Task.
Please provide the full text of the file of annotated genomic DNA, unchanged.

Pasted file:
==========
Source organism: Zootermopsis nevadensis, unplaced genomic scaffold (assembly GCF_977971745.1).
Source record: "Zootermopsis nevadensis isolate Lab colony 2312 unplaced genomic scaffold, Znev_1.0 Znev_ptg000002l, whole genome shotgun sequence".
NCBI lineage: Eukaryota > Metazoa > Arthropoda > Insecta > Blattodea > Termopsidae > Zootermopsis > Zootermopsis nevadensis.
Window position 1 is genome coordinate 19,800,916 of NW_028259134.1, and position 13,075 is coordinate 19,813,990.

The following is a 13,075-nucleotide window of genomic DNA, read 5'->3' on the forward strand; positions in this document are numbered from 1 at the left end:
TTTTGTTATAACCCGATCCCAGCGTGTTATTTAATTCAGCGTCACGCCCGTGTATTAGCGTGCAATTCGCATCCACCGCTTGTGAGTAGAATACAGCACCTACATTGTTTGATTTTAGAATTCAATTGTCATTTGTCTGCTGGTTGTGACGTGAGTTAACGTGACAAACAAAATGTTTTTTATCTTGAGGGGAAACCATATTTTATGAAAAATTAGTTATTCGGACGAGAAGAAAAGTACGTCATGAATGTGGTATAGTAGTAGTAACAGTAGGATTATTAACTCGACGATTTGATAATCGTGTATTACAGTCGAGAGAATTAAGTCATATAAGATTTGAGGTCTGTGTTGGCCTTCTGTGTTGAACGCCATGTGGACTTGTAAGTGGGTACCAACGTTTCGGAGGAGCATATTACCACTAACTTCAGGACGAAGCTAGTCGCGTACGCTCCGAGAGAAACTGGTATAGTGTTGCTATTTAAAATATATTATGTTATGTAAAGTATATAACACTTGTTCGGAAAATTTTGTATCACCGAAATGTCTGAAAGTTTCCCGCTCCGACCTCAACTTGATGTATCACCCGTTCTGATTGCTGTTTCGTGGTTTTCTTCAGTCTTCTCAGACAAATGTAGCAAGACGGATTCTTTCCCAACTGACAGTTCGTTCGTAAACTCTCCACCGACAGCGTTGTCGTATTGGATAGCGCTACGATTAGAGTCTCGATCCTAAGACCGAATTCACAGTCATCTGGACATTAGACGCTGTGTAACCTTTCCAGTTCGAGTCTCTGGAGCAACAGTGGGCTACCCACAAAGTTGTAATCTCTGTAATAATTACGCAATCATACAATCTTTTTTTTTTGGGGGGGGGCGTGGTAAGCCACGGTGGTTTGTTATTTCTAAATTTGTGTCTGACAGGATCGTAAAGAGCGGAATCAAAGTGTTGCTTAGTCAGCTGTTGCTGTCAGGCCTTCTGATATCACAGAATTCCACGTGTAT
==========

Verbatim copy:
Source organism: Zootermopsis nevadensis, unplaced genomic scaffold (assembly GCF_977971745.1).
Source record: "Zootermopsis nevadensis isolate Lab colony 2312 unplaced genomic scaffold, Znev_1.0 Znev_ptg000002l, whole genome shotgun sequence".
NCBI lineage: Eukaryota > Metazoa > Arthropoda > Insecta > Blattodea > Termopsidae > Zootermopsis > Zootermopsis nevadensis.
Window position 1 is genome coordinate 19,800,916 of NW_028259134.1, and position 13,075 is coordinate 19,813,990.

The following is a 13,075-nucleotide window of genomic DNA, read 5'->3' on the forward strand; positions in this document are numbered from 1 at the left end:
TTTTGTTATAACCCGATCCCAGCGTGTTATTTAATTCAGCGTCACGCCCGTGTATTAGCGTGCAATTCGCATCCACCGCTTGTGAGTAGAATACAGCACCTACATTGTTTGATTTTAGAATTCAATTGTCATTTGTCTGCTGGTTGTGACGTGAGTTAACGTGACAAACAAAATGTTTTTTATCTTGAGGGGAAACCATATTTTATGAAAAATTAGTTATTCGGACGAGAAGAAAAGTACGTCATGAATGTGGTATAGTAGTAGTAACAGTAGGATTATTAACTCGACGATTTGATAATCGTGTATTACAGTCGAGAGAATTAAGTCATATAAGATTTGAGGTCTGTGTTGGCCTTCTGTGTTGAACGCCATGTGGACTTGTAAGTGGGTACCAACGTTTCGGAGGAGCATATTACCACTAACTTCAGGACGAAGCTAGTCGCGTACGCTCCGAGAGAAACTGGTATAGTGTTGCTATTTAAAATATATTATGTTATGTAAAGTATATAACACTTGTTCGGAAAATTTTGTATCACCGAAATGTCTGAAAGTTTCCCGCTCCGACCTCAACTTGATGTATCACCCGTTCTGATTGCTGTTTCGTGGTTTTCTTCAGTCTTCTCAGACAAATGTAGCAAGACGGATTCTTTCCCAACTGACAGTTCGTTCGTAAACTCTCCACCGACAGCGTTGTCGTATTGGATAGCGCTACGATTAGAGTCTCGATCCTAAGACCGAATTCACAGTCATCTGGACATTAGACGCTGTGTAACCTTTCCAGTTCGAGTCTCTGGAGCAACAGTGGGCTACCCACAAAGTTGTAATCTCTGTAATAATTACGCAATCATACAATCTTTTTTTTTTGGGGGGGGGCGTGGTAAGCCACGGTGGTTTGTTATTTCTAAATTTGTGTCTGACAGGATCGTAAAGAGCGGAATCAAAGTGTTGCTTAGTCAGCTGTTGCTGTCAGGCCTTCTGATATCACAGAATTCCACGTGTAT